DG Flugzeugbau offers the equivalent of three Two-Seaters with the DG-505 Elan ORION. The further development of the DG-500 trainer with 20 m wingspan brings enhanced performance for use in the Two-Seater Class.
The most obvious characteristic of the ORION is it’s great variability in wingspan. On one hand it can be used in it’s 17.2 m version for aerobatics or initial training, and on the other hand the wing extensions to 20 m makes full use of the wingspan limits set for the Two-Seater Class. The enhanced L/D (44) with the larger wing adds to the pleasures of cross country soaring. With the optional tip extensions to 18 m the ORION resembles the well-known trainer, but with many improvements in the details. In this configuration with fixed (non-flapped) wings this two-seater is best suited for training.
With the three ORION variants do not reach the limits of the DG-505 series. For the demands the ORION cannot quite satisfy there is a parallel series of DG-505 versions with flapped wings: the DG-505/20 with winglets, and the DG-505 with 22 m wings as Motor Glider with retractable propeller. The fuselage is the same as the non-flapped versions. Only the rudder is slightly different, with higher ground clearance on the bottom.
For this report the ORION 20 m version, newly approved by the LBA (German Air Ministry) was available. It has the greatest variation from the previous basic DG-500. It differs from the DG-500/20 with winglets presented in the “Aerokurier” 10/94 by having a fixed (non-flapped) wing, which now has zigzag tape on the underside of the wing for enhanced laminar flow control. A marked difference can be seen in the wing configuration. In the ORION the 1.4 m wing extensions do not follow the forward line of the trailing edge, but instead actually reverse rearward. Optically this creates the illusion that the outer wing points rearward, similar to the wing tip feathers of birds.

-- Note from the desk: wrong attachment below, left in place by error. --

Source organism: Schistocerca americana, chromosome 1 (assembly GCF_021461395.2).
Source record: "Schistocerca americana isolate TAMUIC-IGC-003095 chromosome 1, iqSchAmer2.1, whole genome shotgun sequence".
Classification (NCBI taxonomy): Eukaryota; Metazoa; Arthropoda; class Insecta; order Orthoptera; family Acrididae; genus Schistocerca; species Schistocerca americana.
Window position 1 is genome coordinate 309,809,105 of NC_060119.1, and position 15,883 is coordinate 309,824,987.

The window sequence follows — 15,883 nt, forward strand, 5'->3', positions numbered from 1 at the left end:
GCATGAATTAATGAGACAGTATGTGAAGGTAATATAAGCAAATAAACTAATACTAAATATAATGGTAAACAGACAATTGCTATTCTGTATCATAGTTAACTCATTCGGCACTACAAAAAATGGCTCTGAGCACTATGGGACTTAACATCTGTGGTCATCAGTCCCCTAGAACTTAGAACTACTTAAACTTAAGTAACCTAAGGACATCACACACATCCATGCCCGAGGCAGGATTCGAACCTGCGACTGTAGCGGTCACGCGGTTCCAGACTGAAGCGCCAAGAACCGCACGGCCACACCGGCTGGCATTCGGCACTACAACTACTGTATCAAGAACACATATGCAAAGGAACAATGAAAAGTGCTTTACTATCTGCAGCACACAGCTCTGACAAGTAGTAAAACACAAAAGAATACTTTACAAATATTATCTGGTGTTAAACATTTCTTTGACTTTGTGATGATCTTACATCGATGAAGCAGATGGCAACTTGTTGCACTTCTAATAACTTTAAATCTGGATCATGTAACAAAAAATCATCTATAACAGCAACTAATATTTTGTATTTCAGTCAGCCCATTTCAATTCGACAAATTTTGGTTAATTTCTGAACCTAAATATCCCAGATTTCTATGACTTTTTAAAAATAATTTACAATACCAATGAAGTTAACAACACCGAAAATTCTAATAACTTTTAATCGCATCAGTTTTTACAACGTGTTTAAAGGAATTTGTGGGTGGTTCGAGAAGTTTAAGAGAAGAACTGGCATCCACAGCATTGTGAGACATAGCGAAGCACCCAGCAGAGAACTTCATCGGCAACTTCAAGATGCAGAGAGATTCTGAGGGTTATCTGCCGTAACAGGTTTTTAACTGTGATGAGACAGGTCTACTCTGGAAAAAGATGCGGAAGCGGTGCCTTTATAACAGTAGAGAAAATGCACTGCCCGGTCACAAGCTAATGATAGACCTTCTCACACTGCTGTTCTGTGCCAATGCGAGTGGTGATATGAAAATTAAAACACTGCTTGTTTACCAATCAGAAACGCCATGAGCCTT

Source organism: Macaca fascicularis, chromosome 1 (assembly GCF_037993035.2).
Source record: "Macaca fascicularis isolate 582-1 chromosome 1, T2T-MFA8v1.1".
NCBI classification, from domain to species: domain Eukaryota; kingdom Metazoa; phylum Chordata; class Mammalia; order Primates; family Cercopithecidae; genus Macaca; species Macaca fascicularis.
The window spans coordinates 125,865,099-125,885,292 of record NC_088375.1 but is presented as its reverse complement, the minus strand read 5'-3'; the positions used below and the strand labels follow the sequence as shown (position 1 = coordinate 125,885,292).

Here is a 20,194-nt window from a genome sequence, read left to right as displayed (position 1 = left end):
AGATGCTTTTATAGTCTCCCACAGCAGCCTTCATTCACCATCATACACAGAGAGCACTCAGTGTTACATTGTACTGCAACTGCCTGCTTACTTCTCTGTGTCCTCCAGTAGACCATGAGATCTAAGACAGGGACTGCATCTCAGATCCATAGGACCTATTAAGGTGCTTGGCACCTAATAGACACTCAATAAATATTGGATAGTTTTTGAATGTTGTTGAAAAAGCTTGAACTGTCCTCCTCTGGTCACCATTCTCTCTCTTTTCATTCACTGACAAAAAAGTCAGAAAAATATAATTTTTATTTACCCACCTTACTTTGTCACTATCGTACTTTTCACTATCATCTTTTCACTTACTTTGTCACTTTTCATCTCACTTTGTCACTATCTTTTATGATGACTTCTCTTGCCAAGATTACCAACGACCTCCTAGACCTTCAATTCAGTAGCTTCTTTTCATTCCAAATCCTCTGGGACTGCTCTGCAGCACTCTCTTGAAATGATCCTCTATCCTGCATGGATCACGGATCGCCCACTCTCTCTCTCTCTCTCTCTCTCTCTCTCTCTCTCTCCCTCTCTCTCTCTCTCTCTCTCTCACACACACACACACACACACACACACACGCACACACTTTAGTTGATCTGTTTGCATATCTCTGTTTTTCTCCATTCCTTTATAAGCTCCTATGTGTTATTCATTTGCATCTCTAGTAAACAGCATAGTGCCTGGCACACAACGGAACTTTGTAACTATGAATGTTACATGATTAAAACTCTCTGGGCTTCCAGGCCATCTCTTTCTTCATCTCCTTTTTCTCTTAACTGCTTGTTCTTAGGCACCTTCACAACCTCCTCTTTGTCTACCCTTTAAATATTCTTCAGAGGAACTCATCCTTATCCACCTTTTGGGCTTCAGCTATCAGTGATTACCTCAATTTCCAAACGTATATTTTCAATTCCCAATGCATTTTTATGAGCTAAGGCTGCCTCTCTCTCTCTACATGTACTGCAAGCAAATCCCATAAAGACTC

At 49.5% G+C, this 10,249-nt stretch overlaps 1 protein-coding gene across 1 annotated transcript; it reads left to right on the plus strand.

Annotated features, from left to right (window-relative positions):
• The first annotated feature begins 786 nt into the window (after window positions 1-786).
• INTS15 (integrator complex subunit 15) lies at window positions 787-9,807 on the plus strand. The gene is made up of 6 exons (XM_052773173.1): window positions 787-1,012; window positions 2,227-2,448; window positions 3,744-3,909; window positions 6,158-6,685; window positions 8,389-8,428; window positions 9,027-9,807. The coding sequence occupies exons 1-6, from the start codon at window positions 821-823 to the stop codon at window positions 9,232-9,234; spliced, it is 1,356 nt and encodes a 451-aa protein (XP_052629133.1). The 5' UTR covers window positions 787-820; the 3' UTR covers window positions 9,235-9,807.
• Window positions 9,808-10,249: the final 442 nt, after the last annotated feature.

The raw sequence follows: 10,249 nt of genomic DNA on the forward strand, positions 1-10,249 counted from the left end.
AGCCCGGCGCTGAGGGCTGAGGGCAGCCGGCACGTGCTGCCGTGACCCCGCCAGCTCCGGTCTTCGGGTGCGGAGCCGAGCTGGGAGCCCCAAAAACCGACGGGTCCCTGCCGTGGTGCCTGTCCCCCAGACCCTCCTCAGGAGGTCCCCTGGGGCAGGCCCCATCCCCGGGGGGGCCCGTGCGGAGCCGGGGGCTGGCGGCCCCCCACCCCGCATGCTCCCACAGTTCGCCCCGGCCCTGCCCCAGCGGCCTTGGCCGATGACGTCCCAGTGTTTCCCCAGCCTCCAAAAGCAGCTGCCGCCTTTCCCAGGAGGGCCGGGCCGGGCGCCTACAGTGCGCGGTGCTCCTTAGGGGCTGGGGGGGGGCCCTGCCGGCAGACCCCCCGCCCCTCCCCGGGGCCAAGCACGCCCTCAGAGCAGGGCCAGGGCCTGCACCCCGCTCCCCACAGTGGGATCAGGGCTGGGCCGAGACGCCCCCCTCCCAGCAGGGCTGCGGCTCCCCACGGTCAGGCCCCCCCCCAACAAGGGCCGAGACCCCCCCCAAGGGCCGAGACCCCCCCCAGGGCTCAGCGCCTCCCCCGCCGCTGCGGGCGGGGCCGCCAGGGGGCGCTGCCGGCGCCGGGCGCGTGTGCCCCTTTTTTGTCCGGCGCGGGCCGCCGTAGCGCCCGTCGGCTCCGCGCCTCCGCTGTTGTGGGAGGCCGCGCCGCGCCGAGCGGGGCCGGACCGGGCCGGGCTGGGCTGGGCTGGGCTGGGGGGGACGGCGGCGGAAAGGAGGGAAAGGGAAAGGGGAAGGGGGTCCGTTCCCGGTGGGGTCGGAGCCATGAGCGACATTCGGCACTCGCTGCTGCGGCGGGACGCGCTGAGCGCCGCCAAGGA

This wing geometry avoids too much of a pointed wing tip, so that even this part of the wing operates within reasonable Reynolds numbers. The aspect ratio, so important for thermalling, increases from 19.5 for the trainer to 22.7. The increase in wing area is exactly one square meter, which benefits the minimal wing loading for a small increase in weight (10 kg).
The increased wingspan aims at ambitious cross country soaring even more than the trainer. To maximize the capabilities there is a water ballast system (160 lt.) in the wings, as well as two tail fin tanks to balance the C.G. One of these tanks (12 lt.) specifically corrects the C.G movement cause by the second pilot, and functions independently from the main ballast system.
For aerodynamic efficiency the main large, sprung main wheel (380×140 mm) is retractable. Only the small front wheel and the tail wheel protrude. Thanks to the large main wheel the ORION can be handled even on soft ground in spite of it’s 410 kg weight.